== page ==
Human decision makers are increasingly replaced by self-learning computer algorithms in economic decision making. Such algorithms use personal data (ranging from one’s post code to medical history and Facebook friends) to score and rank people. Such rankings, in turn, can determine who gets offered a job, who gets offered a loan and under what conditions people can insure themselves against illness. Algorithms hold the promise of overcoming human bias and make smarter and more informed decisions. But can we really leave a large number of economic decisions to algorithms? How can we make sure they make good decisions? And how do we ensure they make fairdecisions?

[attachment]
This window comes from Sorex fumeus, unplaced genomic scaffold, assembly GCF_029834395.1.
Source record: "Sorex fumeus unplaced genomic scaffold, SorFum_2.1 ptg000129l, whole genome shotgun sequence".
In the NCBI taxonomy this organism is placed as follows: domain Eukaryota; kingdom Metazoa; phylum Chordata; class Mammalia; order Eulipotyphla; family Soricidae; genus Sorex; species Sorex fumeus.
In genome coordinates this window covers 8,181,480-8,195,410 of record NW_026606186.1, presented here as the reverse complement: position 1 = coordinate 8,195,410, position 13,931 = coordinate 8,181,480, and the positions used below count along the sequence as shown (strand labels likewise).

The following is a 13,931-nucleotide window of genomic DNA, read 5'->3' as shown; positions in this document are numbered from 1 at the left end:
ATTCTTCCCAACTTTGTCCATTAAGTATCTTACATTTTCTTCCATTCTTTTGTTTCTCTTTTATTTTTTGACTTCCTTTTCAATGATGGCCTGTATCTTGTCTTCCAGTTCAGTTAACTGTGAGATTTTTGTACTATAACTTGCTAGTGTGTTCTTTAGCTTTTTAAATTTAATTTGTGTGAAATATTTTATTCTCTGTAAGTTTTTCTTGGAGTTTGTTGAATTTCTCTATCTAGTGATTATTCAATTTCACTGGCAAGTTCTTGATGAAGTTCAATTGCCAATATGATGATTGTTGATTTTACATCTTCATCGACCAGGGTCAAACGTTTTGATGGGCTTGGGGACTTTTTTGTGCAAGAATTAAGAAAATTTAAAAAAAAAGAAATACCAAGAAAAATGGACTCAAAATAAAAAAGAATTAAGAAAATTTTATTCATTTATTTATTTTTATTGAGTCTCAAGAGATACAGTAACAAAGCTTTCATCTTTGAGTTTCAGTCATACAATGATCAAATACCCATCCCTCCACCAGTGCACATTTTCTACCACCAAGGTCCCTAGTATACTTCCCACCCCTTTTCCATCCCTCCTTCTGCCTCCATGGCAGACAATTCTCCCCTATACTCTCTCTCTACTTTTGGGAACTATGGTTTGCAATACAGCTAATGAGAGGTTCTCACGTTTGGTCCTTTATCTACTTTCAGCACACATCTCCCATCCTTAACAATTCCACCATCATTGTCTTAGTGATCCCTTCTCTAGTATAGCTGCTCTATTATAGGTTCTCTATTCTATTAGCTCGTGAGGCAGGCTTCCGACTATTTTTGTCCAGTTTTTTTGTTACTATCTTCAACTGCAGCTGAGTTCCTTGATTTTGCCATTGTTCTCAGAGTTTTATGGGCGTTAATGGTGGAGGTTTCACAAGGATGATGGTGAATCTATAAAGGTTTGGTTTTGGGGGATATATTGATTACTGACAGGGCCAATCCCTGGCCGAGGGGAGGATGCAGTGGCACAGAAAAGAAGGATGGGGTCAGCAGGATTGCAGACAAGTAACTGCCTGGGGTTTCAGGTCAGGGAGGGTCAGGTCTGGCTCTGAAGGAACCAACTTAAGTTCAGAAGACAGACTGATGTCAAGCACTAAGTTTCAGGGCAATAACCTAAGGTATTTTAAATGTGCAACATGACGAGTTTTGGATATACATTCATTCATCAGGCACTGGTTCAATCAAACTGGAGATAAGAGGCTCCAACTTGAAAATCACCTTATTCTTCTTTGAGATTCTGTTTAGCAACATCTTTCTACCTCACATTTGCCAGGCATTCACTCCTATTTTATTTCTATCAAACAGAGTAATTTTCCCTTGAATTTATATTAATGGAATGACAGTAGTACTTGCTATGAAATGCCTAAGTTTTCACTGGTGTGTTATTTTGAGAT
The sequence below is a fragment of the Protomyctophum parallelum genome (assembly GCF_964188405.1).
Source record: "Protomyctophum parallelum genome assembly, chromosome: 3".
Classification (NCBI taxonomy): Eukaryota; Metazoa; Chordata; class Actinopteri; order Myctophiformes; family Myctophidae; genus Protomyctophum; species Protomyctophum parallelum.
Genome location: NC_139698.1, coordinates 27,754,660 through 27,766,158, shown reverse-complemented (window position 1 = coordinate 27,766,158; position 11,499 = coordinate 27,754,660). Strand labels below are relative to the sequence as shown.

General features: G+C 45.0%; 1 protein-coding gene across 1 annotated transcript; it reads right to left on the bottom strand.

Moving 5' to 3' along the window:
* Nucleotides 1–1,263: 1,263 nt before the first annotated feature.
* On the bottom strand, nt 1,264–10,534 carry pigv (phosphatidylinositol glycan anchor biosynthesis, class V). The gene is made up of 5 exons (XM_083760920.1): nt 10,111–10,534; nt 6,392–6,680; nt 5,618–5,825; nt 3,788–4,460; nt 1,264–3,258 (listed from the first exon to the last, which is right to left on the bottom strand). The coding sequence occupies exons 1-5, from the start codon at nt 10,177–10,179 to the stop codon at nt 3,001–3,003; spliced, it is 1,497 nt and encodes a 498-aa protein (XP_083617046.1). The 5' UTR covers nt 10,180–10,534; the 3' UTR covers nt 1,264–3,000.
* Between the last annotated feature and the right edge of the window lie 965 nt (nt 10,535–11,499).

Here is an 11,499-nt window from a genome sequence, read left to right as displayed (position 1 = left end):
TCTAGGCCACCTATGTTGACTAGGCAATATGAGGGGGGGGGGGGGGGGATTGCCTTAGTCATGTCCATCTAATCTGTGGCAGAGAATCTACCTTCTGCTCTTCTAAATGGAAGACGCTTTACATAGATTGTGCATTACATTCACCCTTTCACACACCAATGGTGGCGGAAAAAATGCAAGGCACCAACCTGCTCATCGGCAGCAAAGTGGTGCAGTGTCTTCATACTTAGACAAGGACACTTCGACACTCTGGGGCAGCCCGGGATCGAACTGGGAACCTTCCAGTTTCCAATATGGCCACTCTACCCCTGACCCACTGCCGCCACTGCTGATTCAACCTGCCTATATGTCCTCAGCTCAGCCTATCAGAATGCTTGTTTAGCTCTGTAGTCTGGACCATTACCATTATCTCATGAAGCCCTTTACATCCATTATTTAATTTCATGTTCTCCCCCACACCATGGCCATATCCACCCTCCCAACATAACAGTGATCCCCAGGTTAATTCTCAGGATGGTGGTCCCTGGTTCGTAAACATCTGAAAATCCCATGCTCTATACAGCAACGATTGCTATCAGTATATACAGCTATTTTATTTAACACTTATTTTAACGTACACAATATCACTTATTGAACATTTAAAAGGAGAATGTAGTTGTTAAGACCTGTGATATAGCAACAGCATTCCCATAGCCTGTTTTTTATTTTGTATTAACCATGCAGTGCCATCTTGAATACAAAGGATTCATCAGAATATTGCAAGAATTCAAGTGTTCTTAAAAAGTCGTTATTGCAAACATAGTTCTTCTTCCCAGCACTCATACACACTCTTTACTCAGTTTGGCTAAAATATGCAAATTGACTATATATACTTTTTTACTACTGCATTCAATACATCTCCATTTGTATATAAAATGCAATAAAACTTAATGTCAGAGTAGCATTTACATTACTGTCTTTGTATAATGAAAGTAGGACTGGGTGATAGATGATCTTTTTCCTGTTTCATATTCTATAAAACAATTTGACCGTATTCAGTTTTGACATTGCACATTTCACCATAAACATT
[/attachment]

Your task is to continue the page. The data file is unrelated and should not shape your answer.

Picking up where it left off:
In this seminar, we investigate some novel ethical questions raised by algorithms. Our aim is to develop a framework to think through the merits and dangers of using algorithms in decision making, and to decide how the use of algorithms should be governed. We start by developing a model of human decision making, differentiating between the phases of information gathering, belief-formation, and judgement. In a second step, we investigate how self-learning computer algorithms function, and compare our model of human decision making to the way algorithms process information. We will investigate in detail how scoring algorithms in finance, health care, and human resources already inform critical decisions. This allows us to weed out ethical concerns based on misunderstandings of how algorithms work, and to identify truly new problems raised by algorithmic decision making, in contrast to problems that are raised by any kind of decision maker.
Get the seminar briefing pack.
Summer 2017, with Carsten Jung and Herman Veluwenkamp
Philosophy and Economics Programme, University of Bayreuth